A bottom 21 of the vestibular tank 10 is provided with an outlet opening 22 positioned over an inlet opening 23 of the main tank 12. A rim 25 extends around the outlet opening 22 and upwardly interiorly of the vestibular tank for the dual purpose of retaining in that tank a predetermined amount of fuel (depending upon the rim's height), and preventing passage of a siphon tube from the inlet opening 16 through the outlet opening 22. For these purposes the vestibular tank 10 is dimensioned and its inlet and outlet openings are dimensioned and positioned so that the outlet opening 22 is laterally offset from the inlet opening 16 a distance at least as great as twice the diameter of the inlet opening 16. A rim 26 extending around the inlet opening 23 of the main tank 12 and upwardly into the interior of the vestibular tank 10 may substitute for the rim 25 if desired.

In use, the vestibular tank 10 is positioned on the top 11 of the main tank 12 with its outlet opening 22 overlying the inlet opening 23 of the main tank 12 and sealant material (not shown) applied around the rim 26 to prevent leakage. The brackets 20 are then welded to the top 11 of the main tank to retain the vestibular tank 10 securely in position.

The main tank 12 and, if desired, the vestibular tank 10 also, may then be filled with fuel from a hose nozzle 27 or the like; the introduced fuel flowing along the path indicated by the arrows in FIG. 3. Under these circumstances a quantity of fuel, depending upon the height of rim 25, will be retained in the vestibular tank 10 whether or not that tank is filled.

In the embodiment shown in FIG. 4, there is provided a vestibular tank 30 of substantially the same construction as the vestibular tank 10, but lacking the brackets 20 of the latter. In this embodiment the vestibular tank 10 is enclosed within the metal main tank 31 and maintained in the position shown by securing its inlet neck 32 to the inlet pipe 33 of the main tank 31. An outlet opening 35 is provided with a rim 36. The opening 35, like opening 22, is in direct communication with the interior of the main tank 31.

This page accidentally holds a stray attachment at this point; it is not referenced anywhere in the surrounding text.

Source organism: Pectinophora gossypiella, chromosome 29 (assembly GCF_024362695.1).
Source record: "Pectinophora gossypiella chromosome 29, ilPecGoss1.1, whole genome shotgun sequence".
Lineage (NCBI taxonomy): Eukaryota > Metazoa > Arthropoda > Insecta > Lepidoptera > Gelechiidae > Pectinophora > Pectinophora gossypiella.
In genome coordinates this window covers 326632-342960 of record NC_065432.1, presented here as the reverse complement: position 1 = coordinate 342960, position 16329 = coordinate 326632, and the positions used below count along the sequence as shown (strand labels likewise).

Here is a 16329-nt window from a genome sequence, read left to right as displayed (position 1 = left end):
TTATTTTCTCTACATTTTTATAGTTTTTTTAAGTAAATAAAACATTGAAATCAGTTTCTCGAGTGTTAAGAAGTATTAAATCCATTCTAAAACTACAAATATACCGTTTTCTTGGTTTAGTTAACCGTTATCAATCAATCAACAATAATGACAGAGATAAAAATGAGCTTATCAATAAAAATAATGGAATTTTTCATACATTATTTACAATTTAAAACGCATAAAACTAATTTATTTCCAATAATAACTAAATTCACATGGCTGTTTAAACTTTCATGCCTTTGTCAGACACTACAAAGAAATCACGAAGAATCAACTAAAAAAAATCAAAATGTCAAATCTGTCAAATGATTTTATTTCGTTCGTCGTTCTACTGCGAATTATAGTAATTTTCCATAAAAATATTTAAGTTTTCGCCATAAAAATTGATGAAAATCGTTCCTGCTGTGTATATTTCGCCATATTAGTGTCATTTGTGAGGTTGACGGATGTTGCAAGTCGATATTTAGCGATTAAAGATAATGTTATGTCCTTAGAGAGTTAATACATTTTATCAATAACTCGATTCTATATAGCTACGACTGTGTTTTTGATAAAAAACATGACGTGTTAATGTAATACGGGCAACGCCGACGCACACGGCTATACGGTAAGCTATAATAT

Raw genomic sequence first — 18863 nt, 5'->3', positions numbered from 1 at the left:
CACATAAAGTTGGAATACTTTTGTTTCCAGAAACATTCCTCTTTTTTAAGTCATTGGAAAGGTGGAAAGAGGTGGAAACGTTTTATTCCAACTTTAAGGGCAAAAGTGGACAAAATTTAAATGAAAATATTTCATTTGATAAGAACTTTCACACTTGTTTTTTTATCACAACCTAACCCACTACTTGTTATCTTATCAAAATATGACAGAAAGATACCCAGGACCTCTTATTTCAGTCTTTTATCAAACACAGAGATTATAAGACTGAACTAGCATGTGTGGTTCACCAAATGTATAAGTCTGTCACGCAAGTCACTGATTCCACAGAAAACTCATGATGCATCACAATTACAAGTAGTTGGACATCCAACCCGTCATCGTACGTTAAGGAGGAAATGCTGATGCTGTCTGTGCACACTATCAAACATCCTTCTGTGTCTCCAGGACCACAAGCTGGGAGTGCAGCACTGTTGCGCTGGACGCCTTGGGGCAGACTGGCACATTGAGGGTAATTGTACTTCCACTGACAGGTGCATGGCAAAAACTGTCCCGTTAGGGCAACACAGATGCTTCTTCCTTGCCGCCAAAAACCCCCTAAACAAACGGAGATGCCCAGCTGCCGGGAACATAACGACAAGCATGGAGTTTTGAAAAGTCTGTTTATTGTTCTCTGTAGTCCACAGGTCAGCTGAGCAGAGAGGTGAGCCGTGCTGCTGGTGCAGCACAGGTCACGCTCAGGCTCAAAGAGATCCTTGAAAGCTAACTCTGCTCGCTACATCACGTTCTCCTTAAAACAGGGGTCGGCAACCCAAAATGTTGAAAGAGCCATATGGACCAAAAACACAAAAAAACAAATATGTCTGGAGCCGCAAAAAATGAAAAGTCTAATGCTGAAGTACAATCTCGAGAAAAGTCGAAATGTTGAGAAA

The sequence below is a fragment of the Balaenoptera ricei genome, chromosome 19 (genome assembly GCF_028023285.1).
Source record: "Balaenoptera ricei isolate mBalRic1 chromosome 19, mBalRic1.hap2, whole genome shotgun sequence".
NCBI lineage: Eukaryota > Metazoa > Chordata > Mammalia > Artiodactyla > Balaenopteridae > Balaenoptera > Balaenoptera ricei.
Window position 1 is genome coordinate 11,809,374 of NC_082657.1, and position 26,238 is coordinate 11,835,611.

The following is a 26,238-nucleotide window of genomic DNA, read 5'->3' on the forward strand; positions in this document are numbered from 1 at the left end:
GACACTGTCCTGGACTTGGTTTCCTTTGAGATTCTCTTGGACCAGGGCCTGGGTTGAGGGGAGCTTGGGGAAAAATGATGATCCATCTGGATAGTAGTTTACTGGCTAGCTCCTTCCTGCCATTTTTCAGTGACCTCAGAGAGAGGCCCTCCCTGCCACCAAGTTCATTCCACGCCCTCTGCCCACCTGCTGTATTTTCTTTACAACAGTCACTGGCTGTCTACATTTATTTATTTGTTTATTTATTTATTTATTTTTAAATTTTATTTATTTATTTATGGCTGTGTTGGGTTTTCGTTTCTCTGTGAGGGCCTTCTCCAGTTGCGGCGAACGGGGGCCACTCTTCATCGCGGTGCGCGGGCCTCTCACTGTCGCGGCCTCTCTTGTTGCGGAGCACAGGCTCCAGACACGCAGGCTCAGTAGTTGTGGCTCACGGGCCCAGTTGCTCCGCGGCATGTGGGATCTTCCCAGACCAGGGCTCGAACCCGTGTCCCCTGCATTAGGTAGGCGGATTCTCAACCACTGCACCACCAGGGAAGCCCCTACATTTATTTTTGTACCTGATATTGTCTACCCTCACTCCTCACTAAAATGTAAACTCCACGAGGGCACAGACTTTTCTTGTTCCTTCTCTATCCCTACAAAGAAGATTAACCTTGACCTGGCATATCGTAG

In the embodiment shown in FIG. 5, a vestibular tank 40 has sides 41 secured, as by welding, to the inside of the upper wall 42 of the main tank 43 and is positioned within the main tank so that a common opening 45 constitutes the inlet of both the main and vestibular tanks. As in the modification shown in FIG. 4, that shown in FIG. 5 has an outlet opening 46 provided with a rim 47 which opening, like openings 22 and 35, is in direct communication with the interior of the main tank 43.

As shown in FIG. 5, any attempt to remove fuel from the systems, as by introducing a siphon tube 50 through opening 45 will be arrested by contact of the tube's end with rim 47. Nevertheless, fuel contained in the vestibular tank 40 below the level of rim 47 may be withdrawn through such a tube and the success of a thief in obtaining some fuel by such means will tend to cause him to believe that he has encountered a tank with only a small amount of fuel left in it and that he has emptied it. All of the modifications shown and described function in this manner.

Patent Citations
Cited PatentFiling datePublication dateApplicantTitle
US805741 *Apr 13, 1905Nov 28, 1905George J BrillFilling and closing funnel for liquid.
US1939423 *Sep 21, 1932Dec 12, 1933August C WintersAntitheft construction for vehicle fuel tanks
US2043223 *May 18, 1935Jun 9, 1936Baumes Floyd TSiphonproof gasoline tank
US2052782 *Jan 21, 1936Sep 1, 1936Mann Phineas TFilling neck and antitheft assembly for gas tanks
US3863690 *Jun 11, 1973Feb 4, 1975Dean John ORadiator filler
Referenced by
Citing PatentFiling datePublication dateApplicantTitle
US4848602 *Dec 23, 1986Jul 18, 1989Canon Kabushiki KaishaContainer with baffled outlet
US5085355 *May 31, 1989Feb 4, 1992Canon Kabushiki KaishaLiquid storage container preventing liquid backflow
US5305908 *Jan 6, 1993Apr 26, 1994General Electric CompanyCompartmentalized fluid tank
EP0088176A1 *Mar 8, 1982Sep 14, 1983DEERE & COMPANYDiesel engine cold starting arrangement
Classifications
U.S. Classification220/501, 137/576, 137/571, 220/86.3, 280/834
International ClassificationB60K15/04
Cooperative ClassificationY10T137/86228, B60K15/0403, Y10T137/86187
European ClassificationB60K15/04C